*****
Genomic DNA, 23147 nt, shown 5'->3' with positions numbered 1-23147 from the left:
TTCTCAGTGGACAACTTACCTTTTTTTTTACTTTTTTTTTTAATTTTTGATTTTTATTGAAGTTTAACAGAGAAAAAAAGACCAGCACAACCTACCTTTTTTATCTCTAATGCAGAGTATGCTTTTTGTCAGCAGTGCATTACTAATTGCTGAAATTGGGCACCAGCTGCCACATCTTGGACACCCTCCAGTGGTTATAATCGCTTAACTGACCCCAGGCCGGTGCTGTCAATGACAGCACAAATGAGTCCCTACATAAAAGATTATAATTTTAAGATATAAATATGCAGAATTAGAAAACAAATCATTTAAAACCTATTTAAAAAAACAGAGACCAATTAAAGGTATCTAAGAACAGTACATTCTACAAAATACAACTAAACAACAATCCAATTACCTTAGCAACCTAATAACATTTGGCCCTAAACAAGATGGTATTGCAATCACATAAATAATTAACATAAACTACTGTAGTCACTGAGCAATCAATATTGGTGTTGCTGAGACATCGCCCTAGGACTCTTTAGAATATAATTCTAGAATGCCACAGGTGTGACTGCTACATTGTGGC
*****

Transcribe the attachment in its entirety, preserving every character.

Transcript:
Genomic DNA, 23147 nt, shown 5'->3' with positions numbered 1-23147 from the left:
TTCTCAGTGGACAACTTACCTTTTTTTTTACTTTTTTTTTTAATTTTTGATTTTTATTGAAGTTTAACAGAGAAAAAAAGACCAGCACAACCTACCTTTTTTATCTCTAATGCAGAGTATGCTTTTTGTCAGCAGTGCATTACTAATTGCTGAAATTGGGCACCAGCTGCCACATCTTGGACACCCTCCAGTGGTTATAATCGCTTAACTGACCCCAGGCCGGTGCTGTCAATGACAGCACAAATGAGTCCCTACATAAAAGATTATAATTTTAAGATATAAATATGCAGAATTAGAAAACAAATCATTTAAAACCTATTTAAAAAAACAGAGACCAATTAAAGGTATCTAAGAACAGTACATTCTACAAAATACAACTAAACAACAATCCAATTACCTTAGCAACCTAATAACATTTGGCCCTAAACAAGATGGTATTGCAATCACATAAATAATTAACATAAACTACTGTAGTCACTGAGCAATCAATATTGGTGTTGCTGAGACATCGCCCTAGGACTCTTTAGAATATAATTCTAGAATGCCACAGGTGTGACTGCTACATTGTGGC